Tuesday, March 18, 2008

Hardscrabble Songs - Part Two

I’d like to have written a follow-up to my previous post sooner, while the music remains fresh in mind, but mundane-but-necessary administrative writing has pre-empted it all week. I’m now faced with a backlog of shows about which I could write, so I’ll skip a stone across the proceedings and peck out some of the intriguing and enjoyable things to have passed. Especially memorable, though not always for the best reasons, was the third day of the Malcolm Goldstein Interface, last Sunday afternoon. Following the stormy Saturday night that preceded it, there was a healthy, post-cabin fever audience who seemed pleased to be out of the house on that sunny afternoon, and it was nice to see some old friends in attendance.

Malcolm began his spellbinding set of solo violin music with “Walls,” which incorporated a fantasy on a Balkan folk song as well as a deeply moving, self-accompanied recitation of a striking first-person narrative about the loss of a friend named Kazim (I don’t recall whose text it’s from). To follow, the depression-themed “Hardscrabble Songs” equally employed a mix of virtuosic violin scraping and vocal declamation of interleaved bits of poetic and evocative text (which brought some of Brion Gysin’s recorded works to mind). Certainly lighter in tenor than either “Walls” or the drawn out, extraordinarily delicate piece with which Malcolm closed the set, the “Hardscrabble Songs" were toughly wrought nonetheless, and the tight interplay between text, vocal timbre, and violin tone and timbre made it one of the finest multilateral solo performances I’ve heard.

Next on the program and, in advance of the event, something of a crown jewel in the lineup, was the AIMToronto Orchestra to perform two of Malcolm’s pieces, “Qerneraq: Our Breath as Bones” and “Two Silences.” The former featured vocalist Sienna Dahlen as a last-minute dep for Christine Duncan, who was working with Juliet Palmer in advance of the premiere of Stitch. From my vantage point, Sienna did an excellent job with the mostly graphic score that incorporated near-illegible shards of text from an Inuit poem. The problem, instead, was in the ensemble; in a word, given Malcolm’s aesthetic and philosophical priorities, the improvising (which was left quite open within certain parameters) was dominated too heavily by gestures.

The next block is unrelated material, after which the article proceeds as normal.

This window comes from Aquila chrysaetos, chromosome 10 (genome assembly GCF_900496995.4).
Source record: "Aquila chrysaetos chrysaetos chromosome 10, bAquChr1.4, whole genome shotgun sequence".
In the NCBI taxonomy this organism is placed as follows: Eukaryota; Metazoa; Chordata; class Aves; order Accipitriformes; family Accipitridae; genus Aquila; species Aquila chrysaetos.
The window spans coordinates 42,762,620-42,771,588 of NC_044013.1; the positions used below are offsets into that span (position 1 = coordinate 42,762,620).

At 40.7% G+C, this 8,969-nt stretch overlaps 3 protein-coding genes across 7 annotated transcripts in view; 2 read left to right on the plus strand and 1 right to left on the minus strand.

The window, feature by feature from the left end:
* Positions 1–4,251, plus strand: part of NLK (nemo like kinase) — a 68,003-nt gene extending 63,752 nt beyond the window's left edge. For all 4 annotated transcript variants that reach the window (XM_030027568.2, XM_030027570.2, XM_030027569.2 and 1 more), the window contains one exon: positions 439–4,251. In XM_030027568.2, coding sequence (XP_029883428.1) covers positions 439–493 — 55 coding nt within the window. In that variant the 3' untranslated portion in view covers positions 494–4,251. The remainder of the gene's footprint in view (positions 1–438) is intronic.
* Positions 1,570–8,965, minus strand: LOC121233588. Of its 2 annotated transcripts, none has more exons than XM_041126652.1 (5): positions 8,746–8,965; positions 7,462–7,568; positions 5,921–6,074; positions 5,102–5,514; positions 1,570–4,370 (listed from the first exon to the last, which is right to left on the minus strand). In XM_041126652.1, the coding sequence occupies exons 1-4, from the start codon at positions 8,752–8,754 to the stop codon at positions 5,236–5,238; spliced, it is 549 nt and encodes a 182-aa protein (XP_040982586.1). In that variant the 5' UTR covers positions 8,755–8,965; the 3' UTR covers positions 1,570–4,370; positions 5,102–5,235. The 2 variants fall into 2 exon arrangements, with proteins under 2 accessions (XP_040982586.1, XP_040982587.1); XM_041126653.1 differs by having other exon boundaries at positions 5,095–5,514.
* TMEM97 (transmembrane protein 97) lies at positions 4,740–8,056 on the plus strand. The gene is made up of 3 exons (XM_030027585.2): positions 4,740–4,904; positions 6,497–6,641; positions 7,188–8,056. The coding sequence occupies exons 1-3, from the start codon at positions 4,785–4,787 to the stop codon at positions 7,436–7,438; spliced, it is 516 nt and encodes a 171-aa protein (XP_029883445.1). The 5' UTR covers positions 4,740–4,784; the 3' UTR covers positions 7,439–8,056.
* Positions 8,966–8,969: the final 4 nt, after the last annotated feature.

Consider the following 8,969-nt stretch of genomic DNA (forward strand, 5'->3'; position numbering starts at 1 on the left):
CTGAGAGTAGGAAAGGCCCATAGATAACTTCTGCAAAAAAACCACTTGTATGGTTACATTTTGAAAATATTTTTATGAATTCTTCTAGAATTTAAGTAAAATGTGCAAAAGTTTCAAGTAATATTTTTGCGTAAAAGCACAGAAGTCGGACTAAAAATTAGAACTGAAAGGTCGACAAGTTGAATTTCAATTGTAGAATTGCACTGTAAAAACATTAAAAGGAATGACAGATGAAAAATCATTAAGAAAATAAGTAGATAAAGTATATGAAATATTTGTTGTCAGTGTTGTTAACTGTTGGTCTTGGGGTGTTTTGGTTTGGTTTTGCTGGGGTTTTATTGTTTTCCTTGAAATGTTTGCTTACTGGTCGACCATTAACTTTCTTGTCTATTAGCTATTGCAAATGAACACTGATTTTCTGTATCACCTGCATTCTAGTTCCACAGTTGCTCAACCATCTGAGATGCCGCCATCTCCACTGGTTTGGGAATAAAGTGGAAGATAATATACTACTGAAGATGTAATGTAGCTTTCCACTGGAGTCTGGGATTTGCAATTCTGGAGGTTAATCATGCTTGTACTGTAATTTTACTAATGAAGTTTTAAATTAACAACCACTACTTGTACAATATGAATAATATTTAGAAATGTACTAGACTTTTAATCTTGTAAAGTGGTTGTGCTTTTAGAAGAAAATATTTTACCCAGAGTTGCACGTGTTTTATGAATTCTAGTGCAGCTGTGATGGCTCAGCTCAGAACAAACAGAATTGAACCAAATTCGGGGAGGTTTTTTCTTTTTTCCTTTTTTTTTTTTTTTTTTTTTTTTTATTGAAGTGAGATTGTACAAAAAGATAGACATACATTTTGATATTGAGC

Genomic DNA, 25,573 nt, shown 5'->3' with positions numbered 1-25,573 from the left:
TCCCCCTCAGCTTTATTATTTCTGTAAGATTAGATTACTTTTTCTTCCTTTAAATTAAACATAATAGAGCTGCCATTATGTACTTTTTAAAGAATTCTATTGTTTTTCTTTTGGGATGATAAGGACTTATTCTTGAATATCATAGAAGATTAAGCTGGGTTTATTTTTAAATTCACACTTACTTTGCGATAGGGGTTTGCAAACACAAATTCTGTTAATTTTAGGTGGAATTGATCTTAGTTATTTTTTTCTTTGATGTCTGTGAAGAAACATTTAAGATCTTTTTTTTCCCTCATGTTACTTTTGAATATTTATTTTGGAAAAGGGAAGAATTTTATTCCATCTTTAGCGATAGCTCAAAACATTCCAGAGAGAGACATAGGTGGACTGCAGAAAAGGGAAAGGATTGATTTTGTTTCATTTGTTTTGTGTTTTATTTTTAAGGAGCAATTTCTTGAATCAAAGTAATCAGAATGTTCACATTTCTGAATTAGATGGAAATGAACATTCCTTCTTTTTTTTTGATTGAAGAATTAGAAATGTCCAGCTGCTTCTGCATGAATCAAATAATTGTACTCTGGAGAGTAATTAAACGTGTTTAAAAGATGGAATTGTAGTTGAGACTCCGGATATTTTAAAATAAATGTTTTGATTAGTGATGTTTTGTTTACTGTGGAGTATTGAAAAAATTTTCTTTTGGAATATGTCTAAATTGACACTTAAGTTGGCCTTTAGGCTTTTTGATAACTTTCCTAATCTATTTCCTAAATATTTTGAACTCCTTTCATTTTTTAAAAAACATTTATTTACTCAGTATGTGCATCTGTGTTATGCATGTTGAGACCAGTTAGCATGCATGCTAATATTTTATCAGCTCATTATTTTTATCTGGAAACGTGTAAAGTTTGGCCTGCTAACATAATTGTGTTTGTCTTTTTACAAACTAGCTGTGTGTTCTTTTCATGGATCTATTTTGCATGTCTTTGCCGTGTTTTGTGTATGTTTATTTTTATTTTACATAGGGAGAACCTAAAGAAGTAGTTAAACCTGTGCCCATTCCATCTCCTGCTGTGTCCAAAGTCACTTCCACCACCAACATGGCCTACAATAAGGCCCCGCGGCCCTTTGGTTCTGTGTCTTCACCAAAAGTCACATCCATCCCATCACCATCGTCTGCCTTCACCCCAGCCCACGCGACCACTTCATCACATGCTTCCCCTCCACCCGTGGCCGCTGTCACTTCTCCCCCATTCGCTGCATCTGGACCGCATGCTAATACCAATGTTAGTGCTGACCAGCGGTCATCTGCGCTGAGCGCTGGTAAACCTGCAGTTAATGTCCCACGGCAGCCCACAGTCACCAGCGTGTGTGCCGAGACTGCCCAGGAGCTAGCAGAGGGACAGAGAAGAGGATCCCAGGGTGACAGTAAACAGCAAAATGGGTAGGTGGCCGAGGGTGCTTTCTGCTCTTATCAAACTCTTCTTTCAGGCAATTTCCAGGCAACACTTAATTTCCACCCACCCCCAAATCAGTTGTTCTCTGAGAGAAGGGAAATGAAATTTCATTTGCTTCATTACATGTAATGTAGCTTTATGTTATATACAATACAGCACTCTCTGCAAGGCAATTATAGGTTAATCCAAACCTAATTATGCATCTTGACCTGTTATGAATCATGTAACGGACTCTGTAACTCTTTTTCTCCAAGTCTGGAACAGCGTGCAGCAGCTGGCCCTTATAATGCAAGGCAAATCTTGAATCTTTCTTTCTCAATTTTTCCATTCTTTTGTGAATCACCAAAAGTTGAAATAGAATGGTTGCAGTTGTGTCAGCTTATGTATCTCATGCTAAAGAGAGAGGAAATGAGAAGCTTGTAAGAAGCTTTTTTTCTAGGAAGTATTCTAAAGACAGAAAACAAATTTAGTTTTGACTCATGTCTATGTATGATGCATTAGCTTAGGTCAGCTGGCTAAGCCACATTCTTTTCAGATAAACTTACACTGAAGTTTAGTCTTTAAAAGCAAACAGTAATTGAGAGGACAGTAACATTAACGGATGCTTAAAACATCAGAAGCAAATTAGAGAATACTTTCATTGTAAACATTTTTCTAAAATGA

By gestures, I mean sounds invested with a kind of subjective intent that is really the primary domain of players in the conventional field of improvised music (if that’s not a ridiculous contradiction) like the majority of Orchestra members. Instead, the music demands the execution of sounds that are as divested of ego as possible, so that the collection of timbres (“soundings,” as Malcolm likes to call them) is as mobile, open, and fluid a field as possible – enabling maximum surprise, for everyone involved. It’s a tall order for a fifteen-member group in one three-hour rehearsal and, unfortunately, it didn’t seem to come off this time around.

“Two Silences,” a fifteen-minute piece defined by three long ‘static’ (ever-changing) sound masses and the two brief spaces between them, suffered for more mundane reasons; on this one, the Orchestra simply played too loudly (myself included!) for the subtleties of the soundfields to emerge. And, like with many pieces of this sort, the fine line between fascination/beguilement and tedium was all-too-quickly crossed. Despite these limitations, the confrontation with Malcolm Goldstein’s music, not only by the AIMToronto Orchestra, but also by musicians all weekend long, introduced a philosophy of improvised music-making that is a far cry from that of typical Interface guests. Such exchange and development (as well as the fine sense of camaraderie that also defined the weekend) is really the hallmark of the Interface Series, and makes it the exciting and essential ongoing institution that it has become.

I had hoped to get to reports on visits by some other special out-of-town guests: Nova Scotian guitarist Arthur Bull (who played beautifully with Nick Fraser and Eric Chenaux on Wednesday) and Montéal trumpeter Gordon Allen and gambist Pierre-Yves Martel (who played beautifully with Rob Clutton on Thursday). Time, for now, is not allowing it. Bear with me as I attempt to corral into words the bumper crop of remarkable music that’s been filling my little studio.

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